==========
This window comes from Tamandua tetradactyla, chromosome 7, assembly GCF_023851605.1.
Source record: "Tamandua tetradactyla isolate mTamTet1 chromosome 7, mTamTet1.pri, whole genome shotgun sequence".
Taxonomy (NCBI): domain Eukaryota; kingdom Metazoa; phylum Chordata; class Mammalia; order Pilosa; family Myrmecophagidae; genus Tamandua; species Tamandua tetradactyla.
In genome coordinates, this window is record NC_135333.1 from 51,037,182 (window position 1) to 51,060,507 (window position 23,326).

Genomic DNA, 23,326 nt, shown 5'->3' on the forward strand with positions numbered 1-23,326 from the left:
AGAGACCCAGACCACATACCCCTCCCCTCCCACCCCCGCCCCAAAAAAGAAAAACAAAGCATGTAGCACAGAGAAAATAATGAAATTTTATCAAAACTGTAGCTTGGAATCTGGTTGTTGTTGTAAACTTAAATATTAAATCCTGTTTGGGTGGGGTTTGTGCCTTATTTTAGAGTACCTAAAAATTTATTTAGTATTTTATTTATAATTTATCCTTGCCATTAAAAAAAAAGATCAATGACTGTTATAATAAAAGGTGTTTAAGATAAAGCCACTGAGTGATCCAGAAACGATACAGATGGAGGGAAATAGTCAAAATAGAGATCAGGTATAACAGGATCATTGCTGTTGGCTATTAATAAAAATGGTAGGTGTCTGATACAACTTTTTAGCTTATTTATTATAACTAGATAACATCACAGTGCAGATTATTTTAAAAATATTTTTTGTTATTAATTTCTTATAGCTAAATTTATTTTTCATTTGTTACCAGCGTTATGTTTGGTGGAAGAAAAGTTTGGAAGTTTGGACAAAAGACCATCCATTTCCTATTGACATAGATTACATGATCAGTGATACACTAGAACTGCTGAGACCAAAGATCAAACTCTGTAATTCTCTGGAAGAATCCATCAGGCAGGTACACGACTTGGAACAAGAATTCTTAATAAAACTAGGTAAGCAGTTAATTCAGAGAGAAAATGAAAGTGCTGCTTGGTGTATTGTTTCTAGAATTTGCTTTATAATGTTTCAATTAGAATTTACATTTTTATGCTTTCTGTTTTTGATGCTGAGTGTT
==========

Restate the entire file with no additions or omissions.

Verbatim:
This window comes from Tamandua tetradactyla, chromosome 7, assembly GCF_023851605.1.
Source record: "Tamandua tetradactyla isolate mTamTet1 chromosome 7, mTamTet1.pri, whole genome shotgun sequence".
Taxonomy (NCBI): domain Eukaryota; kingdom Metazoa; phylum Chordata; class Mammalia; order Pilosa; family Myrmecophagidae; genus Tamandua; species Tamandua tetradactyla.
In genome coordinates, this window is record NC_135333.1 from 51,037,182 (window position 1) to 51,060,507 (window position 23,326).

Genomic DNA, 23,326 nt, shown 5'->3' on the forward strand with positions numbered 1-23,326 from the left:
AGAGACCCAGACCACATACCCCTCCCCTCCCACCCCCGCCCCAAAAAAGAAAAACAAAGCATGTAGCACAGAGAAAATAATGAAATTTTATCAAAACTGTAGCTTGGAATCTGGTTGTTGTTGTAAACTTAAATATTAAATCCTGTTTGGGTGGGGTTTGTGCCTTATTTTAGAGTACCTAAAAATTTATTTAGTATTTTATTTATAATTTATCCTTGCCATTAAAAAAAAAGATCAATGACTGTTATAATAAAAGGTGTTTAAGATAAAGCCACTGAGTGATCCAGAAACGATACAGATGGAGGGAAATAGTCAAAATAGAGATCAGGTATAACAGGATCATTGCTGTTGGCTATTAATAAAAATGGTAGGTGTCTGATACAACTTTTTAGCTTATTTATTATAACTAGATAACATCACAGTGCAGATTATTTTAAAAATATTTTTTGTTATTAATTTCTTATAGCTAAATTTATTTTTCATTTGTTACCAGCGTTATGTTTGGTGGAAGAAAAGTTTGGAAGTTTGGACAAAAGACCATCCATTTCCTATTGACATAGATTACATGATCAGTGATACACTAGAACTGCTGAGACCAAAGATCAAACTCTGTAATTCTCTGGAAGAATCCATCAGGCAGGTACACGACTTGGAACAAGAATTCTTAATAAAACTAGGTAAGCAGTTAATTCAGAGAGAAAATGAAAGTGCTGCTTGGTGTATTGTTTCTAGAATTTGCTTTATAATGTTTCAATTAGAATTTACATTTTTATGCTTTCTGTTTTTGATGCTGAGTGTT